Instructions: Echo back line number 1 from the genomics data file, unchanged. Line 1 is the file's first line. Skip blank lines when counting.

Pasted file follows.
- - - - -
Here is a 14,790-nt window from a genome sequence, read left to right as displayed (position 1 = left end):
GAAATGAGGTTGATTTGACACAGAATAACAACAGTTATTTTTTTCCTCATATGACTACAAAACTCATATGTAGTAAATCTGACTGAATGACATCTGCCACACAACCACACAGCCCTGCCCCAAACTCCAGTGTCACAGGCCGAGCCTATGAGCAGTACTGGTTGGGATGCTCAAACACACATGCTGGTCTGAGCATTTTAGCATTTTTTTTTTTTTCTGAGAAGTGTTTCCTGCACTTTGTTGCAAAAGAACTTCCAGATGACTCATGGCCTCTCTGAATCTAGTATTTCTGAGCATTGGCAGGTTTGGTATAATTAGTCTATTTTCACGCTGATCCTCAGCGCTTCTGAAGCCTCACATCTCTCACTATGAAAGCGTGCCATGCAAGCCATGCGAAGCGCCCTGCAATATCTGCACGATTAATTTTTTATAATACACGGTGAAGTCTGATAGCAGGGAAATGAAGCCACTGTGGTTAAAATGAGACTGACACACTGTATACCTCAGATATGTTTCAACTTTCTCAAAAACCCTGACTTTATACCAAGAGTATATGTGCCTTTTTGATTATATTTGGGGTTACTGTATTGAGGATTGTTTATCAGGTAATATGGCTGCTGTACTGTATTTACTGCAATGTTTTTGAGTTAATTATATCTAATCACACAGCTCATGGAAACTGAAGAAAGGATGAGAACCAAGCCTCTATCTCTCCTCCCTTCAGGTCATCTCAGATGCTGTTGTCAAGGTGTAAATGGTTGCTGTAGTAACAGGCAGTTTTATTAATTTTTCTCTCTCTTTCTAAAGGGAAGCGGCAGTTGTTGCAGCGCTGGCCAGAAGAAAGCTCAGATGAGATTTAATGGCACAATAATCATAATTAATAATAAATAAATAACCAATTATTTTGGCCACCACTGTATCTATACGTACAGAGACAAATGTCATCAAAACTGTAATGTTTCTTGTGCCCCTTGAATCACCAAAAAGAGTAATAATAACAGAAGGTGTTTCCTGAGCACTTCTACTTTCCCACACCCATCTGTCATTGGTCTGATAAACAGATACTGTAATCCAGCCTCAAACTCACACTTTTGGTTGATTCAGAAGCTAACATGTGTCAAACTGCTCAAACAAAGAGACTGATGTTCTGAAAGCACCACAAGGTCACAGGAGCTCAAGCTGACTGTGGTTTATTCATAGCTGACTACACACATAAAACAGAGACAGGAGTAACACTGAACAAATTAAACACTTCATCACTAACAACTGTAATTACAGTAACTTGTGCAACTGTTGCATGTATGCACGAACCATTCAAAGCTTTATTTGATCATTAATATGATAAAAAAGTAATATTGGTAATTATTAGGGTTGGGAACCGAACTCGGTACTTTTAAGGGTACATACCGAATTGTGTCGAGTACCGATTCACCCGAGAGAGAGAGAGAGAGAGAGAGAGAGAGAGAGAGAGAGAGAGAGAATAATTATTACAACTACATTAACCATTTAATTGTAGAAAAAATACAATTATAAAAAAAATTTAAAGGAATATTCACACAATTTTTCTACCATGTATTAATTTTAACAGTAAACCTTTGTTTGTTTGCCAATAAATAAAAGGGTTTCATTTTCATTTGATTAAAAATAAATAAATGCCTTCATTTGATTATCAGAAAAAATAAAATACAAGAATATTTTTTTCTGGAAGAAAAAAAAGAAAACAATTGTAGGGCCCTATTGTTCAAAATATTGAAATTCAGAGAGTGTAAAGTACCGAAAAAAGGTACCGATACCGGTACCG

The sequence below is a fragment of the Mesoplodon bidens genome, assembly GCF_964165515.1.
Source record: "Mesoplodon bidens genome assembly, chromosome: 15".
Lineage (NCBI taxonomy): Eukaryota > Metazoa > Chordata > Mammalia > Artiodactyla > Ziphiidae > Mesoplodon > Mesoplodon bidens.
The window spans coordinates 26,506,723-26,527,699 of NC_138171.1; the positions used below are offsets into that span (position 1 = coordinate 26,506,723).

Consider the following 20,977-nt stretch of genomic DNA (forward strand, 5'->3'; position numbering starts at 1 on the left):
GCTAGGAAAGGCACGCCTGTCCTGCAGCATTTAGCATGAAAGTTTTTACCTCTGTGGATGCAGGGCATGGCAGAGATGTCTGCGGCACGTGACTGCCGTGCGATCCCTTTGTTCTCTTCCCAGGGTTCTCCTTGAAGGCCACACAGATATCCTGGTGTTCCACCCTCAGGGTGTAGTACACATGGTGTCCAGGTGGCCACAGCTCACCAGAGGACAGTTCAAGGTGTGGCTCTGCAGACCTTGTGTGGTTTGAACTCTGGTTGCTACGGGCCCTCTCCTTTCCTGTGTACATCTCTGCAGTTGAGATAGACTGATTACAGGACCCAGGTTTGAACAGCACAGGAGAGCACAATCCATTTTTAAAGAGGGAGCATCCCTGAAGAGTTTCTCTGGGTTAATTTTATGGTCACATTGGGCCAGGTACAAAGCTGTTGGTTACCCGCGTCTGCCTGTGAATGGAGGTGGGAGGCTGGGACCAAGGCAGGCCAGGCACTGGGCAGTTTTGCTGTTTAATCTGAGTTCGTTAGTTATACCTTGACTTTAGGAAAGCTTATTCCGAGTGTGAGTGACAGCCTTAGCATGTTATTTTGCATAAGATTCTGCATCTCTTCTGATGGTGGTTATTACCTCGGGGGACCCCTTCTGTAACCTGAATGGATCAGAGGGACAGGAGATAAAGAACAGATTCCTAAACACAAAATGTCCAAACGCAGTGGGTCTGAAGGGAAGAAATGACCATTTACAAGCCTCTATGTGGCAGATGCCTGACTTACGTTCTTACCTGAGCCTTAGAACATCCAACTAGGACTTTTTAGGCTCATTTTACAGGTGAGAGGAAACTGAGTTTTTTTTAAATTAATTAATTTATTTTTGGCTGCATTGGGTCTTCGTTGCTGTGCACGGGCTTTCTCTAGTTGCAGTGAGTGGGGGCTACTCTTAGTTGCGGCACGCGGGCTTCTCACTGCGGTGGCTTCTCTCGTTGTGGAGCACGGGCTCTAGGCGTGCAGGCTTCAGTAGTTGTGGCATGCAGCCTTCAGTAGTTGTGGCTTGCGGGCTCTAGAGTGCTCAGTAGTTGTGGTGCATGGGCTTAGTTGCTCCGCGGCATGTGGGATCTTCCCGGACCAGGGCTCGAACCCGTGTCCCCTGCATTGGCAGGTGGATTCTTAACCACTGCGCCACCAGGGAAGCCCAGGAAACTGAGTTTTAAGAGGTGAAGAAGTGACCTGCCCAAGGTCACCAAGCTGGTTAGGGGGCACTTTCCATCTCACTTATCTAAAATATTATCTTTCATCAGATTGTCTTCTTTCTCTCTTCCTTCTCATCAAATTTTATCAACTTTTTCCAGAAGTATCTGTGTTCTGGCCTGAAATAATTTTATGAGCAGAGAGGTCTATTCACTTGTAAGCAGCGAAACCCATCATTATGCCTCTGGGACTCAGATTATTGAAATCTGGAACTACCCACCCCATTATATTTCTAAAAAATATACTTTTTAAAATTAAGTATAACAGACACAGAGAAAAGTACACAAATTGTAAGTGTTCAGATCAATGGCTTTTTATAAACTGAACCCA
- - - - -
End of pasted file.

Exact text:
Here is a 14,790-nt window from a genome sequence, read left to right as displayed (position 1 = left end):